Hell and high water in Thailand
By Simon Roughneen
BANGKOK - With floodwaters now edging closer towards the Thai capital's
heavily-sandbagged city center, the economic, political and human costs of the
country's worst floods in over five decades are fast rising.
While northern suburbs are now sitting under two-week-old stinking floodwaters,
and historic towns such as Ayutthaya and its famous temple ruins flooded for
more than month, the recent news focus has been on whether Bangkok's central
areas, including the business district, will likewise be inundated. 
So far the city center has been spared, though areas just across from the
bulging Chao Phraya River have been deluged. Nearly
400 people have died and over two million have been affected by floods that
originated in the country's north and are now bearing down on the capital city
in route to the Gulf of Thailand.
Areas that officials earlier said would be spared are now slipping under water.
Ploy Patcharin Seema, who on Wednesday was wheeling a case of what she
described as "all my things" across the Pinklao bridge linking sodden Thonburi
district on the west bank of Bangkok with the mostly dry eastern side.
All images by Simon Roughneen
The area is across the river and within walking distance from some of Bangkok's
landmark temples and tourist attractions, including the backpacker hub along
Khao San road and historic sites like Grand Palace. It is also a mere five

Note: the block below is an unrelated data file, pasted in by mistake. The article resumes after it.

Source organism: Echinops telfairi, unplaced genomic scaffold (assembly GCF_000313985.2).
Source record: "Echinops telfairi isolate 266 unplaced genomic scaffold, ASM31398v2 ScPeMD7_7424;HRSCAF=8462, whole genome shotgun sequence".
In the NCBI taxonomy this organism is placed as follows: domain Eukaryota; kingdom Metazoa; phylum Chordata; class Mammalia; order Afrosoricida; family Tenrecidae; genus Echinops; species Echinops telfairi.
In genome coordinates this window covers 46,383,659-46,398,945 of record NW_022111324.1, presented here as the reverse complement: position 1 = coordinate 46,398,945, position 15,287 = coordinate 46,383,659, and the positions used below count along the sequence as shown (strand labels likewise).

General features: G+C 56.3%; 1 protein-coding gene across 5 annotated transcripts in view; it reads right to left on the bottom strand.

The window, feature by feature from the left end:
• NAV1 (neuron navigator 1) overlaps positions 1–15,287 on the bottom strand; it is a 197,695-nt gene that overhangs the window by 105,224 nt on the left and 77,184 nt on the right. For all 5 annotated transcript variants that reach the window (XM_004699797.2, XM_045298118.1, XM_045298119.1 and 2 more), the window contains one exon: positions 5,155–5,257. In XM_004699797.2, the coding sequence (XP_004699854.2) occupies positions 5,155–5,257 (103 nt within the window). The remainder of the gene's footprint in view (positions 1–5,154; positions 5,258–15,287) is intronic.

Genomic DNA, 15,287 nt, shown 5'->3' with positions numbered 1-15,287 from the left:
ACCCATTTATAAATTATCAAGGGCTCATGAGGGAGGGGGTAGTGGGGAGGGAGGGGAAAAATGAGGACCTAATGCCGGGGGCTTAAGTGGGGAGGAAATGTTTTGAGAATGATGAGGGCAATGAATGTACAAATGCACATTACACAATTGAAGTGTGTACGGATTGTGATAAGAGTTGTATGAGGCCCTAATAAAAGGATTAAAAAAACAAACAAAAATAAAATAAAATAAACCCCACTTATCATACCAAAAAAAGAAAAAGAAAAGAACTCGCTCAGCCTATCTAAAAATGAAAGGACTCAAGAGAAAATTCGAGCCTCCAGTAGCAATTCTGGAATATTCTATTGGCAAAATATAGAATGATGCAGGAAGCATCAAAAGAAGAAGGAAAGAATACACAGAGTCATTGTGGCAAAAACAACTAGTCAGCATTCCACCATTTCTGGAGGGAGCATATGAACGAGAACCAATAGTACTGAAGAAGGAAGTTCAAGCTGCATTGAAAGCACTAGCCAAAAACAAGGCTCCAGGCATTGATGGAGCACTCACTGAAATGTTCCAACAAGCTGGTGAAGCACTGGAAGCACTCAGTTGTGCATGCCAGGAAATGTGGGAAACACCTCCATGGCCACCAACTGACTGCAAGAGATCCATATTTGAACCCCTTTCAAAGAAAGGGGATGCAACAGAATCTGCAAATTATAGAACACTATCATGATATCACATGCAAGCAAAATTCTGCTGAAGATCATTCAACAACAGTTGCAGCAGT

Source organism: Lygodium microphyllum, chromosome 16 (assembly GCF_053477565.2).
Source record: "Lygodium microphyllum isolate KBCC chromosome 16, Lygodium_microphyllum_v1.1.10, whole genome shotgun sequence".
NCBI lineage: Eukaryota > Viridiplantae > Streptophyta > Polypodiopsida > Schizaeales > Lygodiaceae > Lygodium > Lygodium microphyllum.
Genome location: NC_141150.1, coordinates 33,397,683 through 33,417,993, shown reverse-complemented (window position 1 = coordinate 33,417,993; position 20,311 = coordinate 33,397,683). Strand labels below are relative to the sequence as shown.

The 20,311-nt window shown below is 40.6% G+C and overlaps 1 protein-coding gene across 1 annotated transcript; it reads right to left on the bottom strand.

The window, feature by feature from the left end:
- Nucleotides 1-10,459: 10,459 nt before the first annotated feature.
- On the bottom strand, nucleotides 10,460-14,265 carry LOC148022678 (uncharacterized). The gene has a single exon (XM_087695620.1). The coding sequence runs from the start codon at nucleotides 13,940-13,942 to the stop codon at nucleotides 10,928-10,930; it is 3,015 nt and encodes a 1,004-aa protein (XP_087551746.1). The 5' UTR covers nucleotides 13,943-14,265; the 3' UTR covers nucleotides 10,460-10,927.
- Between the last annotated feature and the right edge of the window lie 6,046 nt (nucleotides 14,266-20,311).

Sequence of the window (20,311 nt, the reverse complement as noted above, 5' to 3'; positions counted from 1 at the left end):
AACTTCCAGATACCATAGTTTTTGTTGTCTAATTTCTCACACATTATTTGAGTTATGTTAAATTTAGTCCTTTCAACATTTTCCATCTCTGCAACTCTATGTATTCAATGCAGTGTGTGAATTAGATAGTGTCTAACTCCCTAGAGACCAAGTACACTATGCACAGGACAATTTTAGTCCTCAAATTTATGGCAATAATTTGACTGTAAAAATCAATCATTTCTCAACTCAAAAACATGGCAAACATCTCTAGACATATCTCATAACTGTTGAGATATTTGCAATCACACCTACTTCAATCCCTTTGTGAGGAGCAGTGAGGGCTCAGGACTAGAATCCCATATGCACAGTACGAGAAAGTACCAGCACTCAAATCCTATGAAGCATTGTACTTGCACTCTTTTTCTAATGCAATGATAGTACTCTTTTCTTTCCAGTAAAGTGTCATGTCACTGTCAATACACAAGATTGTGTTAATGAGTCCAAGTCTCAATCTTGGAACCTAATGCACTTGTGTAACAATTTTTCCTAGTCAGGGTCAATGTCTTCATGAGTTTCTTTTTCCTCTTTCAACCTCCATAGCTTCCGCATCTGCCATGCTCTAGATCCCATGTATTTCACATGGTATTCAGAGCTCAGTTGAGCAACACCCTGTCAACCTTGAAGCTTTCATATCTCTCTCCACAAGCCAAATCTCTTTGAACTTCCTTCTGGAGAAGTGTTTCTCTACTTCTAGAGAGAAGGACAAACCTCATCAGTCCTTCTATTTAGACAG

kilometers upriver from the city's main business and financial districts,
including the Silom Road area.
Perspiring in the late afternoon heat, Ploy pointed back down the bridge toward
the flood and in the general direction of her inundated home. "The water is to
here," she said, right hand raised to navel level. "It is so dirty now, but we
had no choice to stand in it". On her way to stay at a friend's dry house, Ploy
said she needs to find accommodation for her mother. "She is still inside at
At the water's edge of the Pinklao bridge, which runs about 400 meters upriver
from where King Bhumibol Adulyadej rests in the riverside Siriraj Hospital,
residents queued to jump on trucks with wheels high enough to traverse
kilometers of flooded streets on the west bank area of the city.
The desperation is palpable and widespread with reports of power outages, food
shortages and the emergence of water-borne diseases. All day people ferried
food and water to homes or jumped on trucks with whatever they could salvage
from their inundated homes. Tens of thousands have evacuated to dry parts of
the city or left Bangkok altogether.
Poum Charuprakorn, 22, a classical music student at Bangkok's Chulalongkorn
University, managed to save his musical instruments from the floodwaters. His
family home in Pra Pinklao Soi 2 is now almost neck-high in week-old
floodwater, he said.
"It has been rising every day," Poum said, passing boxes of possessions to his
cousin whose car waited on the dry side of the bridge to take him and his
siblings to a bus station from where they planned to travel to a temporary
refuge at Kanchanaburi province in the west of the country.
Prime Minister Yingluck Shinawatra's government has said that the flood in the
western riverside area of Bangkok should recede within 15-20 days, but Poum
believes it will last much longer. "I doubt it will be dry for another month,"
Amid a confusing and complex emergency, Yingluck's government and Bangkok's
opposition-led City Hall have been at odds over flood management, mitigation
and messaging since the waters began to threaten the capital. The political
stakes are high considering Bangkok accounts for around 40% of national gross
Both sides have alternated between pessimistic and optimistic messages, often
interspersed with announcements from one side that took issue or contradicted